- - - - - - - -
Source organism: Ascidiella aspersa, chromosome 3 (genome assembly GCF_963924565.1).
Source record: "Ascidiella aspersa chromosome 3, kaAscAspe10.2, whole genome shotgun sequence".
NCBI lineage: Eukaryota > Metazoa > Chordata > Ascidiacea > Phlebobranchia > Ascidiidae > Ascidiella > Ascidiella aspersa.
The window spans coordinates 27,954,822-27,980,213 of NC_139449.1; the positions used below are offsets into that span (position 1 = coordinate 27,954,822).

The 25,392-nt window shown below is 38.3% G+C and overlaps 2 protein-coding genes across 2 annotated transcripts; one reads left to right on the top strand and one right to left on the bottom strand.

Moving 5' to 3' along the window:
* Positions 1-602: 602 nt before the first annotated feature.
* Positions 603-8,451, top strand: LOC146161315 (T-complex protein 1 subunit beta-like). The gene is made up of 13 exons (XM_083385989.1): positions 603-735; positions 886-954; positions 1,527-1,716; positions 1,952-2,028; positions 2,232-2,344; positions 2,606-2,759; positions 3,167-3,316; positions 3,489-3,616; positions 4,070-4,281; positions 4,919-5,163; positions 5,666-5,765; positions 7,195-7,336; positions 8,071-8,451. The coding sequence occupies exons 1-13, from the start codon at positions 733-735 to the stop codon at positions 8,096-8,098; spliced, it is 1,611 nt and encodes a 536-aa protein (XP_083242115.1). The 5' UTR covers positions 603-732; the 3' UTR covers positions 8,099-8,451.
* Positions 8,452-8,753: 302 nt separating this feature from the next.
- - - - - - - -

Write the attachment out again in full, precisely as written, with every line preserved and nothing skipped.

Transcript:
Source organism: Ascidiella aspersa, chromosome 3 (genome assembly GCF_963924565.1).
Source record: "Ascidiella aspersa chromosome 3, kaAscAspe10.2, whole genome shotgun sequence".
NCBI lineage: Eukaryota > Metazoa > Chordata > Ascidiacea > Phlebobranchia > Ascidiidae > Ascidiella > Ascidiella aspersa.
The window spans coordinates 27,954,822-27,980,213 of NC_139449.1; the positions used below are offsets into that span (position 1 = coordinate 27,954,822).

The 25,392-nt window shown below is 38.3% G+C and overlaps 2 protein-coding genes across 2 annotated transcripts; one reads left to right on the top strand and one right to left on the bottom strand.

Moving 5' to 3' along the window:
* Positions 1-602: 602 nt before the first annotated feature.
* Positions 603-8,451, top strand: LOC146161315 (T-complex protein 1 subunit beta-like). The gene is made up of 13 exons (XM_083385989.1): positions 603-735; positions 886-954; positions 1,527-1,716; positions 1,952-2,028; positions 2,232-2,344; positions 2,606-2,759; positions 3,167-3,316; positions 3,489-3,616; positions 4,070-4,281; positions 4,919-5,163; positions 5,666-5,765; positions 7,195-7,336; positions 8,071-8,451. The coding sequence occupies exons 1-13, from the start codon at positions 733-735 to the stop codon at positions 8,096-8,098; spliced, it is 1,611 nt and encodes a 536-aa protein (XP_083242115.1). The 5' UTR covers positions 603-732; the 3' UTR covers positions 8,099-8,451.
* Positions 8,452-8,753: 302 nt separating this feature from the next.